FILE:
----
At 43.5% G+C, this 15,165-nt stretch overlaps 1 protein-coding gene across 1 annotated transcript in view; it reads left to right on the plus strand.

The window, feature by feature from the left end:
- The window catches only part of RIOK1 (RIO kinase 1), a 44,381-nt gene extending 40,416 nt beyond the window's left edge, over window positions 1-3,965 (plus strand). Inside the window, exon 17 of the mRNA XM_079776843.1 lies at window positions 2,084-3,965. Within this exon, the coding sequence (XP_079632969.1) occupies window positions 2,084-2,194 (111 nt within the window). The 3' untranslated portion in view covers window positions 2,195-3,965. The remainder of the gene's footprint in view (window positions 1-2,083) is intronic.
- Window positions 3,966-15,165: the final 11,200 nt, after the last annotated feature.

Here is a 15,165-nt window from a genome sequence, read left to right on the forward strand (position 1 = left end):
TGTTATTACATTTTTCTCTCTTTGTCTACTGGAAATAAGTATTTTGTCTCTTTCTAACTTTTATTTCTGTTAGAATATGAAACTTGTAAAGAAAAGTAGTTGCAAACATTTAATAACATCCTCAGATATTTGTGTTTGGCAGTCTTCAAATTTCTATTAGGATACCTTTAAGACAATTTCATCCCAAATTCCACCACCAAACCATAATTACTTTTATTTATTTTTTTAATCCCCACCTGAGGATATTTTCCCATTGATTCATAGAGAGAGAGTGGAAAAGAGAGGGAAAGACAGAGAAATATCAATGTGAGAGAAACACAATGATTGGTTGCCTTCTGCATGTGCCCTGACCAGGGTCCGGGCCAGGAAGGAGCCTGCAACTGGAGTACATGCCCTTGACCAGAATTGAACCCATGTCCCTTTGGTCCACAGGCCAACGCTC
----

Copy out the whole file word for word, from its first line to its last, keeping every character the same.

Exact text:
At 43.5% G+C, this 15,165-nt stretch overlaps 1 protein-coding gene across 1 annotated transcript in view; it reads left to right on the plus strand.

The window, feature by feature from the left end:
- The window catches only part of RIOK1 (RIO kinase 1), a 44,381-nt gene extending 40,416 nt beyond the window's left edge, over window positions 1-3,965 (plus strand). Inside the window, exon 17 of the mRNA XM_079776843.1 lies at window positions 2,084-3,965. Within this exon, the coding sequence (XP_079632969.1) occupies window positions 2,084-2,194 (111 nt within the window). The 3' untranslated portion in view covers window positions 2,195-3,965. The remainder of the gene's footprint in view (window positions 1-2,083) is intronic.
- Window positions 3,966-15,165: the final 11,200 nt, after the last annotated feature.

Here is a 15,165-nt window from a genome sequence, read left to right on the forward strand (position 1 = left end):
TGTTATTACATTTTTCTCTCTTTGTCTACTGGAAATAAGTATTTTGTCTCTTTCTAACTTTTATTTCTGTTAGAATATGAAACTTGTAAAGAAAAGTAGTTGCAAACATTTAATAACATCCTCAGATATTTGTGTTTGGCAGTCTTCAAATTTCTATTAGGATACCTTTAAGACAATTTCATCCCAAATTCCACCACCAAACCATAATTACTTTTATTTATTTTTTTAATCCCCACCTGAGGATATTTTCCCATTGATTCATAGAGAGAGAGTGGAAAAGAGAGGGAAAGACAGAGAAATATCAATGTGAGAGAAACACAATGATTGGTTGCCTTCTGCATGTGCCCTGACCAGGGTCCGGGCCAGGAAGGAGCCTGCAACTGGAGTACATGCCCTTGACCAGAATTGAACCCATGTCCCTTTGGTCCACAGGCCAACGCTC